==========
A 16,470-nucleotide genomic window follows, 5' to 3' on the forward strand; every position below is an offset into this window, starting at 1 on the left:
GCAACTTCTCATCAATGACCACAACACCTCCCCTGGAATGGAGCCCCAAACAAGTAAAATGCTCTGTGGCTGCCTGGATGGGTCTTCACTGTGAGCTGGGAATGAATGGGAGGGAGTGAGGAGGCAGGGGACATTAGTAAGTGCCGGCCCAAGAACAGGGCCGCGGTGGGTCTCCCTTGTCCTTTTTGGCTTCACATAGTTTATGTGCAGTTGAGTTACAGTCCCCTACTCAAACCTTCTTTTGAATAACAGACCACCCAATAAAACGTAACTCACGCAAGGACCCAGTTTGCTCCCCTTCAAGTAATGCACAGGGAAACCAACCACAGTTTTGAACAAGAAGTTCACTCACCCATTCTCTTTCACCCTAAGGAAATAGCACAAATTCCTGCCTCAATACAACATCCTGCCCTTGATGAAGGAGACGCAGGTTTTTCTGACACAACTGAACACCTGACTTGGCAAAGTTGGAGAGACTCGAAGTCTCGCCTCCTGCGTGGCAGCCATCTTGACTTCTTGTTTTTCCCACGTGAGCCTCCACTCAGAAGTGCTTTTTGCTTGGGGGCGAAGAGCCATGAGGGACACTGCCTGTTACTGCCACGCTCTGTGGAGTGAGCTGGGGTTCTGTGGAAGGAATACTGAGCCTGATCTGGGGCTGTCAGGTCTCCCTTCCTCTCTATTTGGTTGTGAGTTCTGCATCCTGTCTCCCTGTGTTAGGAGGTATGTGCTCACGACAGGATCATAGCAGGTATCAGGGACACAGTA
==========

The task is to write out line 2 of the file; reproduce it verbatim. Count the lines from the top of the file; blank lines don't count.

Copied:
GCAACTTCTCATCAATGACCACAACACCTCCCCTGGAATGGAGCCCCAAACAAGTAAAATGCTCTGTGGCTGCCTGGATGGGTCTTCACTGTGAGCTGGGAATGAATGGGAGGGAGTGAGGAGGCAGGGGACATTAGTAAGTGCCGGCCCAAGAACAGGGCCGCGGTGGGTCTCCCTTGTCCTTTTTGGCTTCACATAGTTTATGTGCAGTTGAGTTACAGTCCCCTACTCAAACCTTCTTTTGAATAACAGACCACCCAATAAAACGTAACTCACGCAAGGACCCAGTTTGCTCCCCTTCAAGTAATGCACAGGGAAACCAACCACAGTTTTGAACAAGAAGTTCACTCACCCATTCTCTTTCACCCTAAGGAAATAGCACAAATTCCTGCCTCAATACAACATCCTGCCCTTGATGAAGGAGACGCAGGTTTTTCTGACACAACTGAACACCTGACTTGGCAAAGTTGGAGAGACTCGAAGTCTCGCCTCCTGCGTGGCAGCCATCTTGACTTCTTGTTTTTCCCACGTGAGCCTCCACTCAGAAGTGCTTTTTGCTTGGGGGCGAAGAGCCATGAGGGACACTGCCTGTTACTGCCACGCTCTGTGGAGTGAGCTGGGGTTCTGTGGAAGGAATACTGAGCCTGATCTGGGGCTGTCAGGTCTCCCTTCCTCTCTATTTGGTTGTGAGTTCTGCATCCTGTCTCCCTGTGTTAGGAGGTATGTGCTCACGACAGGATCATAGCAGGTATCAGGGACACAGTA